What is prohibited is first the formation of an extension or the attempt to form an extension and, secondly, the formation of a lay-out for the purpose of constructing buildings thereon or the attempt to do so. Before an act is done, a person must first intend to do it. He then makes preparations for doing it. Then he attempts to do it, and if the attempt is successful the act is done. In this case, the accused clearly intended to form a layout for the purpose of construction of buildings. He got a plan made on paper, This by itself cannot amount to an attempt to form a, lay-out. He might have in fact desisted from going near the land and making a lay-out or even from attempting to do so if he changes his mind. Romer L. J., observed in Devanport Corporation v. Tozen, 1903-1 oh, 769 at p. 764:
'It appears to me especially with respect to the byelaw as to laying out a new street it is clear that the bye-law in question is dealing with something in the nature of physical laying out and not what I may call a metaphorical laying out. They relate to something to be done or contemplated to be done on the land in question.'
As observed by Brett L. J., in Robinson v. Local Board for Barton (1882) 21 Ch. D. 621 at p. 636;
'New streets may be made under different circumstances. The whole land on both sides may belong to one owner; then he conceives a design of making a new Street within the meaning of the Act of Parliament. The Act of Parliament is not concerned with what people do on paper, but with what they do in point of fact and upon the land.'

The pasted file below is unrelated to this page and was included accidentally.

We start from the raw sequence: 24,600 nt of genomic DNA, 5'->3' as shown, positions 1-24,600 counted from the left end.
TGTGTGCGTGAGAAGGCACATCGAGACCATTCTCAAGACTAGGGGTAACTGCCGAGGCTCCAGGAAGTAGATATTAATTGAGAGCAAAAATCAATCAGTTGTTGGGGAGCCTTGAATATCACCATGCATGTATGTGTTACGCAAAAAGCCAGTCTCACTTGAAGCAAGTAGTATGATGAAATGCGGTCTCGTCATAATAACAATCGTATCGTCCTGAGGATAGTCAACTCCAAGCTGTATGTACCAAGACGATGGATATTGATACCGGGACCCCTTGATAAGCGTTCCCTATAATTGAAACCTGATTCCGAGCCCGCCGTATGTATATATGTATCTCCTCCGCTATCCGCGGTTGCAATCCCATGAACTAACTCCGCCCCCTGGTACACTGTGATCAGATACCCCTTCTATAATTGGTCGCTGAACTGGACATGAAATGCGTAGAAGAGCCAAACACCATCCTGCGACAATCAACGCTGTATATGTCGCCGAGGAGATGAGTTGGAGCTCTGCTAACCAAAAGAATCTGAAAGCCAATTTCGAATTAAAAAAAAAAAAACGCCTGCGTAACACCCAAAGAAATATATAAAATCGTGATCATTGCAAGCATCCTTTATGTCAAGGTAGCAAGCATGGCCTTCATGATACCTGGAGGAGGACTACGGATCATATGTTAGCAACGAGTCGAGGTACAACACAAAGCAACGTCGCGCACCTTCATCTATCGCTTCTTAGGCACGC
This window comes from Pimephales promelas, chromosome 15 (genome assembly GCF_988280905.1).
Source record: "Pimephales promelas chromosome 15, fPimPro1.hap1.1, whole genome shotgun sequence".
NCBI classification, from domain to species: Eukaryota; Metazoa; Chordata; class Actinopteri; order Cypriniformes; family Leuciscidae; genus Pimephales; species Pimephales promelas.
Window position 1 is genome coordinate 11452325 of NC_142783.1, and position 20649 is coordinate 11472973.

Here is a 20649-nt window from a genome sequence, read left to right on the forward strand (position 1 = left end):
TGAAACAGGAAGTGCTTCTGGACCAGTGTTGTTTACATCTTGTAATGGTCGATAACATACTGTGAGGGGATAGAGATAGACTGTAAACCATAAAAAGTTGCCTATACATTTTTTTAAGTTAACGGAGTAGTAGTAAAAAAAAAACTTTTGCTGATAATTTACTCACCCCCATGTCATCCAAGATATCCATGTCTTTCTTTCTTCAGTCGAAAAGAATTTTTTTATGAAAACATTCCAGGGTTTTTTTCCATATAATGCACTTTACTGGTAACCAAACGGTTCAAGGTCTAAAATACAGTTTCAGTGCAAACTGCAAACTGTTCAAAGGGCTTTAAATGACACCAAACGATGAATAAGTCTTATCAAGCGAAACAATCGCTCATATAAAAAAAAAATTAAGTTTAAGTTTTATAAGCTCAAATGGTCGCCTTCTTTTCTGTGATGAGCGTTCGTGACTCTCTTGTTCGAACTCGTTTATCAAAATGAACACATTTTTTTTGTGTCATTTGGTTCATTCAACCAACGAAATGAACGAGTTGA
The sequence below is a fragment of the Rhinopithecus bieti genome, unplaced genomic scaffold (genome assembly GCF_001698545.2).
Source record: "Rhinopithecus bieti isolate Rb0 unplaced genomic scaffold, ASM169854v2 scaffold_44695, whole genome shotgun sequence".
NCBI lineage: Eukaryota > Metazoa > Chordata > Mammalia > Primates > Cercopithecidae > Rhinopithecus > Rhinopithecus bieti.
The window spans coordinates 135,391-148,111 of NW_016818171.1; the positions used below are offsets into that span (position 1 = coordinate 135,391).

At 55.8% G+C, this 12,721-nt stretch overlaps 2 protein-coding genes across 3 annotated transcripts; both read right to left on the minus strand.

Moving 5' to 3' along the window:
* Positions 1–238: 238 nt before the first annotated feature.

Then again as observed by him at pp. 637 and 638:
'A plan laid out may show an intent to do a thing, but the laying out in this bye-law does not mean laying out on paper. It means laying out on the land. It is laying out and forming it.'
It will thus be noticed that the accused in this case cannot be deemed to have committed any offence by merely making a plan.
5. When he, however, began to form sites by fixing stones to demarcate the line between site and Bite and between Bites and roads, circles and lanes, he was clearly laying out and forming. If after a man begins to do so and is prevented from accomplishing it, his act is an attempt that failed. Nevertheless, it is an attempt to form a lay-out. The laying out in this case is meant for the purpose of the construction of buildings as is made clear by the demarcation of building sites, streets, circles, etc. The accused, therefore, cannot but be guilty of an offence under Section 25 (1) , City of Bangalore Improvement Act, as he continued to form a lay-out after 18-3.1949, for purposes of constructing buildings thereon.